The guidance from April outlines the stability testing requirements for variations to a marketing authorization, noting specifically how much stability data is necessary for certain variations to manufacturing processes. For instance, if the quality characteristics or impurity profile of an active substance is changed in a way that may impact stability, six months stability data on at least two batches of at least pilot scale batch size are required.
Overall, EFPIA says that the proposed guideline “does not differentiate enough between stable/unstable products or conventional/critical dosage forms when defining specific stability requirements.”
But the EMA disagrees, stating simply and without further elaboration: “The guideline sufficiently differentiates between stable/unstable products or conventional/critical dosage forms.”
The EMA also rejected the association’s comment that the guidance should specifically state “that the assessment as to whether a change will have an impact on stability does not have to rely on formal stability studies, if science/risk-based approach is taken and enhanced product knowledge and process understanding is demonstrated.”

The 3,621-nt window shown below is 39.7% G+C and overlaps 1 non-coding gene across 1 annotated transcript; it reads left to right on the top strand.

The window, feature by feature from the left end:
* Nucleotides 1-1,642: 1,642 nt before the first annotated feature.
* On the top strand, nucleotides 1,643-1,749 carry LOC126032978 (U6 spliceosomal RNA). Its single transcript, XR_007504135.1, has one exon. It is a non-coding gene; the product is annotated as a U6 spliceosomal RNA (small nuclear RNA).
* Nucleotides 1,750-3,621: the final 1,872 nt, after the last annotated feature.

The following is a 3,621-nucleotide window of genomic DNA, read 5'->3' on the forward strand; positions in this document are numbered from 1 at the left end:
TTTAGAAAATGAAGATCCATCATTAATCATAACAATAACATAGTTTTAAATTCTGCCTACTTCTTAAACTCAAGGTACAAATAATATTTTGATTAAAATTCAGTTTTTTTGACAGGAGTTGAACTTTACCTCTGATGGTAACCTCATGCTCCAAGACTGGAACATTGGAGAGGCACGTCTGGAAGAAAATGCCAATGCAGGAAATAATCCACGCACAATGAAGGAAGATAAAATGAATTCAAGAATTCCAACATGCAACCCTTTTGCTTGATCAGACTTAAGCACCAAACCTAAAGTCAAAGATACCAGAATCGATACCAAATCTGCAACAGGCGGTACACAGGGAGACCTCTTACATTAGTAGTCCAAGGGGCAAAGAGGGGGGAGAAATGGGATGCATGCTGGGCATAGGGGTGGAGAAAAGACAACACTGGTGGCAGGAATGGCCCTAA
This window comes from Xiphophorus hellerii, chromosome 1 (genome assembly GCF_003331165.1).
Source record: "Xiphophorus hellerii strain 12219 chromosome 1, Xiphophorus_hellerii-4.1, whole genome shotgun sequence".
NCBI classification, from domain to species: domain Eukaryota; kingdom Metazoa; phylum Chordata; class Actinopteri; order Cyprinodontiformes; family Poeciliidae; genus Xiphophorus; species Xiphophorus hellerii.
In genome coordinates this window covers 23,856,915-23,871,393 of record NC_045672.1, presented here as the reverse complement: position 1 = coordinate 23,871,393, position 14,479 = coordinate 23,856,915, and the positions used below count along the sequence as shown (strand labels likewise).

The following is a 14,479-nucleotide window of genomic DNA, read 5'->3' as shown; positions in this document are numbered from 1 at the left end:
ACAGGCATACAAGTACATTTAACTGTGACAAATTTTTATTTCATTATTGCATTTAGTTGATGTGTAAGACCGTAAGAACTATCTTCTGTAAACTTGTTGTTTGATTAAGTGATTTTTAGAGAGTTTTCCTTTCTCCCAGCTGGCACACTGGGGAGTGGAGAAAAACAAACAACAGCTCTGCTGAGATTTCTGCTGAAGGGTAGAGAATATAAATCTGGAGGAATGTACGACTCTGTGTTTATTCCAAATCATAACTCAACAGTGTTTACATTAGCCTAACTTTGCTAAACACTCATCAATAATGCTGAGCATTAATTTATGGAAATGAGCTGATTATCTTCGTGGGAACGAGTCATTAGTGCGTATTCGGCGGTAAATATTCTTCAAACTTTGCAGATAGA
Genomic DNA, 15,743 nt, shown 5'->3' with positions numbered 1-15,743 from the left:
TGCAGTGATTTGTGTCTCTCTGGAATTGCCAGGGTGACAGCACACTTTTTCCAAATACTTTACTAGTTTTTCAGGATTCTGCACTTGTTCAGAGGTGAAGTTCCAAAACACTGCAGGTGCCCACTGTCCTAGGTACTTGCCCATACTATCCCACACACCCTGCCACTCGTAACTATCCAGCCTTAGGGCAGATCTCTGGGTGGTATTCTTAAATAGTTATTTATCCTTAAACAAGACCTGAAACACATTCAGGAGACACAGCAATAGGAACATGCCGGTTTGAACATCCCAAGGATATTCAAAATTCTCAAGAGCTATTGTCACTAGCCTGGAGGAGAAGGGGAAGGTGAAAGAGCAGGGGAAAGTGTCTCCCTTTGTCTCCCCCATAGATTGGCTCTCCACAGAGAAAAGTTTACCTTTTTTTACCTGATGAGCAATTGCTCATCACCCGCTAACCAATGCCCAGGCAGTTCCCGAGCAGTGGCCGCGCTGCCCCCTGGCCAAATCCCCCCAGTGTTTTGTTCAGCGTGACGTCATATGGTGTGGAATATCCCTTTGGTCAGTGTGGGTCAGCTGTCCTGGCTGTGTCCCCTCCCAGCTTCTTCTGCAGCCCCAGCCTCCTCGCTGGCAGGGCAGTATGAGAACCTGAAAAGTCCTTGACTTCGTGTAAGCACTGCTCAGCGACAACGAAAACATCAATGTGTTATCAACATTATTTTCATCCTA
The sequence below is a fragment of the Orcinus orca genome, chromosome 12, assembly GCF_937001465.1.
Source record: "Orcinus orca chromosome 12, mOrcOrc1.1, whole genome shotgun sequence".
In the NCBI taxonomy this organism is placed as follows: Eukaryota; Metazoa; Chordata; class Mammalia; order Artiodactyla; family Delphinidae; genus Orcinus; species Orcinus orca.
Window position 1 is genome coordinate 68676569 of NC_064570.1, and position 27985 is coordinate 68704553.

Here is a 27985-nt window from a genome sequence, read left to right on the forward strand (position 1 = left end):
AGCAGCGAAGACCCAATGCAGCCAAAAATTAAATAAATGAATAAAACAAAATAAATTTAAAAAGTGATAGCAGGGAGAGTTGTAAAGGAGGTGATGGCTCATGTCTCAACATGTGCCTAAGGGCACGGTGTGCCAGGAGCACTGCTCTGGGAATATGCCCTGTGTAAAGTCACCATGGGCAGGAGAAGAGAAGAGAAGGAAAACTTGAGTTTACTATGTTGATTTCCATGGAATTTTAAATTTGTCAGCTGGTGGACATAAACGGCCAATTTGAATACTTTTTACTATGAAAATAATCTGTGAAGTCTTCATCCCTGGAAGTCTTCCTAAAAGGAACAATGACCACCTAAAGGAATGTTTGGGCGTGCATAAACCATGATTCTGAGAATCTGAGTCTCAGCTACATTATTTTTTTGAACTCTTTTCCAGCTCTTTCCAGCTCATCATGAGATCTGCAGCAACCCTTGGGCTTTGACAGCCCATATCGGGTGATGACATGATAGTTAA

But the agency said that it agrees with EFPIA that there should not be an automatic expectation that six months data are required to support some changes. Six months’ data may not always be necessary, the agency and association agreed. The association and EMA also seemed to agree that if an active substance is known to be stable and there is no indication that stability is compromised, data from formal stability studies should not be needed for either the active substance or the resulting drug product.
The EMA also agreed with EFPIA’s suggestion that examples given relating to type II changes should be “carefully worded to avoid confusion.”
As far as the EGA is concerned, the EMA accepted the group’s proposal “to use the wording ‘of at least pilot scale’ batches” throughout the whole document to clarify that as the minimum size, especially for finished dosage forms.
But the EMA rejected the EGA’s call to include a glossary of terms “explaining some of the new terms used and, wherever possible, the terminology should be harmonised with that already in the variation guideline.”
For example, the EGA says, “it is not clear what the term ‘conventional dosage form’ encompasses.”